Fire Stories

Fire stories from the national parks highlight events, incidents, and the like, associated with fire and fuels management, as well as fire education, technology, partnerships, and more. Stories highlight work related to Department of the Interior initiatives as well as local and regional initiatives.

aeiral view of everglades wildland fire

The Afternoon Fire burned adjacent to Highway US 41 and airboat tour facilities.

Park Manages Multiple Wildfires
in the Wildland Urban Interface

Everglades National Park
Cohesive Strategy—Response to Wildfire*

On August 8th, 2011, Everglades National Park firefighters responded to a lightning-ignited fire near the northern boundary of the park. The 10,423 acre Afternoon Fire burned in long-unburned sawgrass adjacent to Highway US 41, a major transportation corridor, where private homes, businesses and airboat tour facilities are located. Because of the fire's proximity to the Wildland Urban Interface (WUI), coordination with stakeholders as well as federal and state agencies ensured safe and effective management of the potentially dangerous fire. Extensive communication with the public and local businesses was essential. Smoke impacts along the highway and impacts to airboat tour operations were minimal and the fire provided an opportunity to describe the ecology and benefits of fire to the public. Several air and ground resources were managed simultaneously without significant incident. Two single engine airtankers (SEATs), two type 3 helicopters and 4 engines with staff from Federal and state agencies were dedicated to the Afternoon Fire. An Everglades Fire Public Information Officer (PIO) was on scene to provide information to Airboat tour operators and the public.

Evergaldes Safari sign with dark smokey clouds filling the sky

PIO and wildland fire engines staged at an airboat tour facility during the Afternoon Fire, which provided opportunities to educate the public about wildland fire and the benefits of fire in the Everglades.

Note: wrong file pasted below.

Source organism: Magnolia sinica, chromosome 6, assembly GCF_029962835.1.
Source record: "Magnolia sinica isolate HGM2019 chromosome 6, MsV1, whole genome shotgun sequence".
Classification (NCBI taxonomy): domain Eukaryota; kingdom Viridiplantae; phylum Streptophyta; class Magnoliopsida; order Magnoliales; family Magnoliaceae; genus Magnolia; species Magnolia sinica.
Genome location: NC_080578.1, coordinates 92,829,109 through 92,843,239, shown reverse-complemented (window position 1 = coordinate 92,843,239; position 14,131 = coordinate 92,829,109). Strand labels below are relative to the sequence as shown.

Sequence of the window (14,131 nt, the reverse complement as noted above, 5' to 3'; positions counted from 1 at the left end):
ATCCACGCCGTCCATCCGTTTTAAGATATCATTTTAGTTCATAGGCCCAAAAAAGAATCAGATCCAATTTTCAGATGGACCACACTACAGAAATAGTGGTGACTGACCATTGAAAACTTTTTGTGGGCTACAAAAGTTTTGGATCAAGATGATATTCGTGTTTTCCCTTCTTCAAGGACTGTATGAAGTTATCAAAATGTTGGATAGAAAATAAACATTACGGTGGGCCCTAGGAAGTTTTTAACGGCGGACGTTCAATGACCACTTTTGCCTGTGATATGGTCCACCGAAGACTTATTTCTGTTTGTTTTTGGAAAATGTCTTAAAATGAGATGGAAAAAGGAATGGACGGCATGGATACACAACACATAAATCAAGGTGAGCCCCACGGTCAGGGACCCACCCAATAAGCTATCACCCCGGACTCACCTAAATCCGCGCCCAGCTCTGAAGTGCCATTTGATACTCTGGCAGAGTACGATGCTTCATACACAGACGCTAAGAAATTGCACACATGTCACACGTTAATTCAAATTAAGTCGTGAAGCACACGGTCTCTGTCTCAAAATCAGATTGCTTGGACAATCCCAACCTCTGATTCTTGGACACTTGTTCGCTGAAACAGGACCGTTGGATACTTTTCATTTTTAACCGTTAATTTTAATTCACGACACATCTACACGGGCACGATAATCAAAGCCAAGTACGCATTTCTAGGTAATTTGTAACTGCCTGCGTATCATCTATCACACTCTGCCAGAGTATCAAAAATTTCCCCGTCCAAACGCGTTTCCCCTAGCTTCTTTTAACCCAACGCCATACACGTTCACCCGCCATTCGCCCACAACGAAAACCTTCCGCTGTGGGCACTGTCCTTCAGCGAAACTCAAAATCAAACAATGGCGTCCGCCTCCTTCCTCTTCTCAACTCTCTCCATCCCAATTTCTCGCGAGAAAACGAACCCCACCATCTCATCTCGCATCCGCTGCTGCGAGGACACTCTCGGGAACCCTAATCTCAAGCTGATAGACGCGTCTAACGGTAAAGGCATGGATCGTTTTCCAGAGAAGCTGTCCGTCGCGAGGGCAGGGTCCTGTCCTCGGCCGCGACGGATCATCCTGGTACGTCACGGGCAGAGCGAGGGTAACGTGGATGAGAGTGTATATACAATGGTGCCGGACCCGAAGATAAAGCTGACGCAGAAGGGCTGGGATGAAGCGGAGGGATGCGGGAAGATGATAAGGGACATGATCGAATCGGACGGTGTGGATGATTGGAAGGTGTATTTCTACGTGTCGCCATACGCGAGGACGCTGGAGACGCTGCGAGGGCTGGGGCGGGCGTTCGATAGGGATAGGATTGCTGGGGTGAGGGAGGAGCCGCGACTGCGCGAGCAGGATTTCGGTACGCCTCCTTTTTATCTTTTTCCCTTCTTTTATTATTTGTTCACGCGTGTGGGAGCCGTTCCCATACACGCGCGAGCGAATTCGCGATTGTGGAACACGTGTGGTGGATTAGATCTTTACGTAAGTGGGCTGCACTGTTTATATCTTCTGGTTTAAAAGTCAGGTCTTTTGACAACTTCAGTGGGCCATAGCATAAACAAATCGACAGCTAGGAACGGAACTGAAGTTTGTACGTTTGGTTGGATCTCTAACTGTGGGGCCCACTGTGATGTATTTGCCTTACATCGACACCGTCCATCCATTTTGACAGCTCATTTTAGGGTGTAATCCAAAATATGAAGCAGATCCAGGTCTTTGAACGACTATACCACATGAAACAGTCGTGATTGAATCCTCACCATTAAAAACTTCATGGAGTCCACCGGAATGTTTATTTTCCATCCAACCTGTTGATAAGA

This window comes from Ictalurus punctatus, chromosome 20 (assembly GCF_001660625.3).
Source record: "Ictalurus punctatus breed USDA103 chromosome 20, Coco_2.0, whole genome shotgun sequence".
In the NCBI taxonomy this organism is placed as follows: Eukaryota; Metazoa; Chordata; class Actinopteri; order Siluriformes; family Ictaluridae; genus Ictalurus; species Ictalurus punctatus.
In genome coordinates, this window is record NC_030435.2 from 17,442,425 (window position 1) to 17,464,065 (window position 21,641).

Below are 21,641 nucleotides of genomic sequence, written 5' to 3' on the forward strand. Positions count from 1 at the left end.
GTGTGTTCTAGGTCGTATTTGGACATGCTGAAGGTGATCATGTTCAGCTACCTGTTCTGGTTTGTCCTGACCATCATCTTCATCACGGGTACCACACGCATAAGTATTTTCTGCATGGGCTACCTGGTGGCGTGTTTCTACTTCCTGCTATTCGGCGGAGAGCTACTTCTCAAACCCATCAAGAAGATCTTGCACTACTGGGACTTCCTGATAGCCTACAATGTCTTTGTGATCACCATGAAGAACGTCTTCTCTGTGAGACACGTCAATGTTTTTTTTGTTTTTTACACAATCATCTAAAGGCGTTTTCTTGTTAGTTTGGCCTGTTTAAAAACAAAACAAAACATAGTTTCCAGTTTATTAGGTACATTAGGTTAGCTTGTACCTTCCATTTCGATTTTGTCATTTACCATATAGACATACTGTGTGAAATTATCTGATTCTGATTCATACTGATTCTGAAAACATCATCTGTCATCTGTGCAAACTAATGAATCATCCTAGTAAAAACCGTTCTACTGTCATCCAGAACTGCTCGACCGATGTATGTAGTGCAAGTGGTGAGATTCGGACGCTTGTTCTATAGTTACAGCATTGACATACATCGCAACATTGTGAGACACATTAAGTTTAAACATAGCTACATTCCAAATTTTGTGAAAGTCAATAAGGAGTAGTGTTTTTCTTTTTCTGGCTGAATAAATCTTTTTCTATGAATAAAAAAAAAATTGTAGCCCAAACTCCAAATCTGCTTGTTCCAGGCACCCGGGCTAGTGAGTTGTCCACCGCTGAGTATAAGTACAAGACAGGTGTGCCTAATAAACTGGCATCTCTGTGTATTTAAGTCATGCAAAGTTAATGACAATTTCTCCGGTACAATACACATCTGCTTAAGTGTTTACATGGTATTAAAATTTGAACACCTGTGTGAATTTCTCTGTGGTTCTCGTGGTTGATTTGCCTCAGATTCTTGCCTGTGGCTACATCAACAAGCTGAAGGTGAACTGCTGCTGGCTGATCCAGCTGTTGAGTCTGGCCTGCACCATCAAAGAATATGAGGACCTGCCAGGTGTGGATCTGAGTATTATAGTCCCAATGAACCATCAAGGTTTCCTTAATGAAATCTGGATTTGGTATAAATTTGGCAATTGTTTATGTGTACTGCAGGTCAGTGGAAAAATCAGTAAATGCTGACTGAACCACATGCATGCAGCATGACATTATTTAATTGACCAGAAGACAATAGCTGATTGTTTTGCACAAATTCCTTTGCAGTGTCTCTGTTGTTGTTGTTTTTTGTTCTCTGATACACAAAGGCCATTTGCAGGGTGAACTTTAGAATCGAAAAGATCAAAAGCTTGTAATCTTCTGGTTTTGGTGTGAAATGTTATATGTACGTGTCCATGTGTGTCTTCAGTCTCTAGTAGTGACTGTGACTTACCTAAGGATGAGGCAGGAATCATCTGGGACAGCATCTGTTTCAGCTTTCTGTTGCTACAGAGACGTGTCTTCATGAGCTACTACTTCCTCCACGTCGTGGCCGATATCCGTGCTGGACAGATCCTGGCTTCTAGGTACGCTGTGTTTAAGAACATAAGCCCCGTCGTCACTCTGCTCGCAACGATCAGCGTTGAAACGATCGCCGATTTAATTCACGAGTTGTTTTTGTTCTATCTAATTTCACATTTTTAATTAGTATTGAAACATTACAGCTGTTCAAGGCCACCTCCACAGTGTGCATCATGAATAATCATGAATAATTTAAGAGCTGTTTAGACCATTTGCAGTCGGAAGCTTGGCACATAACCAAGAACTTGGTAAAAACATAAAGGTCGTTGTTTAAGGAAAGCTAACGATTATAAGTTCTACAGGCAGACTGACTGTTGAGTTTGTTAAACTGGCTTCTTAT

Evergaldes helicopter surrounded by dark smokey clouds filling the sky

Aviation and ground resources on the Afternoon Fire.

Interagency coordination with multiple agencies was necessary early to ensure successful management of the fire. The following agencies assisted Everglades firefighters in managing the Afternoon Fire:

  • US Fish and Wildlife Service Loxahatchee National Wildlife Refuge
  • Florida State Forest Service
  • Miami Dade Fire Rescue
  • Miccosukee Tribe of Indians of Florida
  • Florida Highway Patrol

Between July and August, Everglades Fire Management managed five wildfires, three simultaneously, totaling approximately 18,800 acres. Two days after the start of the Afternoon fire, a storm front moved through and lightning ignited the Coptic Fire and the South Fire, requiring firefighters to respond to and manage three wildfires concurrently. The Afternoon Fire totaled 10,423 acres, the Coptic Fire was declared out at 17 acres and the South Fire was less than 1 acre just outside the park boundary. The Cutoff Fire, started on August 18th, 2011, was 925 acres on the western portion of the park and the Shanty Fire, ignited less than a week later, totaled 7,491 acres immediately adjacent to the Afternoon Fire along the northern boundary of the park. In addition to managing several wildfires, three planned ignition treatments were completed during the same time period for a total of 1,404 acres.

The successful management of these wildfires resulted in ecological benefits to the ecosystem while adverse impacts in the Wildland Urban Interface were avoided. The management of the wildfires and implementation of the prescribed fires has accomplished significant hazardous fuel reduction. These treatments provide protection for extensive areas of Wildland Urban Interface in and around Everglades National Park. Sensitive cultural resource sites and endangered species nesting sites were successfully protected during the management of these wildfires. It is expected that foraging habitat for threatened and endangered species will be enhanced by both the wildfire and planned ignition treatments conducted by Everglades National Park.

Contact: Rick Anderson, Fire Management Officer
Phone: (305) 242-7853

*This story supports Department of the Interior initiatives.